Photo: Annegret Hilse (Reuters)
Volkswagen’s recent annual general meeting (AGM) has been making headlines – for all the wrong reasons. Investors and protestors alike made waves for the auto giant, demanding accountability and transparency for its supply chain, particularly the company’s factory in the Uyghur Region of China.
The report, Driving Force: Automotive Supply Chains and Forced Labor in the Uyghur Region, published in November 2022 by Sheffield Hallam University revealed that more than 100 international automotive parts or car manufacturers that have some exposure to forced Uyghur labor made goods. This includes the world’s largest auto manufacturers, including Volkswagen.
In fact, Volkswagen has more ties than most due to it never closing its unprofitable factory in the Uyghur Region capital of Ürümchi. While other companies are busy denying their supply chains are connected to the Uyghur Region, Volkswagen, through a partnership with Chinese company SAIC Motor, is physically in the Uyghur Region.
“No reason to doubt”
Worse yet, Volkswagen’s China chief visited the factory in February 2023 and said he saw no sign of forced labor. At the AGM, he doubled down on his earlier statement, proclaiming, “I have no reason to doubt my impressions or the information available to me.”
Volkswagen is dismissing the evidence of UN experts, scholars and survivors.
But their shareholders are convinced.
[Chief Executive Oliver Blume] did not mention the company’s Xinjiang plant in China, a joint venture with SAIC Motor (600104.SS), which has become a sore point for human rights activists as well as some shareholders, including top-20 investors Deka Investment and Union Investment.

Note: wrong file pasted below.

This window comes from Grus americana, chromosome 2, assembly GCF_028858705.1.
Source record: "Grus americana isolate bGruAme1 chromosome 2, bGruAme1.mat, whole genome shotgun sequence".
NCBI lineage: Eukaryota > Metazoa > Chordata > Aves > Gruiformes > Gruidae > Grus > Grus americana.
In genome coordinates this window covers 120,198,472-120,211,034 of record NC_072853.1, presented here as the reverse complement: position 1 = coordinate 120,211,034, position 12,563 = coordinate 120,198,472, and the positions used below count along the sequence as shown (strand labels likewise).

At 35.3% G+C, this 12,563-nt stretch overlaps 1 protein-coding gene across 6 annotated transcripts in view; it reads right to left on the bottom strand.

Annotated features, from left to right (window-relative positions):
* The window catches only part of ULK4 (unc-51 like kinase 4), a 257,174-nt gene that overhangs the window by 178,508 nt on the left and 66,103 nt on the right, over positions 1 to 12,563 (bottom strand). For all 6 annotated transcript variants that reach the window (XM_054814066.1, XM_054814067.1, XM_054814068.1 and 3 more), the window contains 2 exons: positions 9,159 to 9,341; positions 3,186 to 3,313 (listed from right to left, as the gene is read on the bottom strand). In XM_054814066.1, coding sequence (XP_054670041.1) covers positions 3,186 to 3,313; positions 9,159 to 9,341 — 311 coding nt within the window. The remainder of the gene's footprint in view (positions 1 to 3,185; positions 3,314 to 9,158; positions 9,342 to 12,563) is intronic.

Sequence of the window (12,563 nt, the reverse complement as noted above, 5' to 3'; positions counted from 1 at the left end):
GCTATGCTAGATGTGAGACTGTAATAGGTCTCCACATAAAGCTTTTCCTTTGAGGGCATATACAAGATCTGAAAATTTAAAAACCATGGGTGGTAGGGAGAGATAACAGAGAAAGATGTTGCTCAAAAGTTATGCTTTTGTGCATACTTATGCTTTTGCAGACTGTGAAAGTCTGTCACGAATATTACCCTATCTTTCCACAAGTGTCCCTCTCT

Both urged the carmaker to require of SAIC that it conducts an external independent audit of the plant in Xinjiang, where rights groups have documented human rights abuses, including mass internment camps which China denies.
“Volkswagen must be certain that its supply chains are clean,” said Ingo Speich, head of sustainability and corporate governance at Deka.
Let them eat cake
Uyghur activist Haiyuer Kuerban, on behalf of German association of ethical shareholders, Dachverband Kritische Aktionaere, sent Volkswagen a clear and stern message, “Take action to ensure that Volkswagen does not become a profiteer of the genocide against the Uyghurs. Act now! Show us that ‘Never again’ is more than just words!”
While Volkswagen may not have appreciated the message from the shareholders, they must have preferred the form. Activists of different stripes disrupted the AGM by gluing themselves to the street outside the meeting location, narrowly missing hitting Volkswagen chair with cake, waved banners that read “End Uyghur Forced Labor” and one woman showed up topless with a message (“Dirty Money”) written on her back.
It is yet to be seen whether Volkswagen will change course following the AGM but undoubtedly the pressure will continue to mount.
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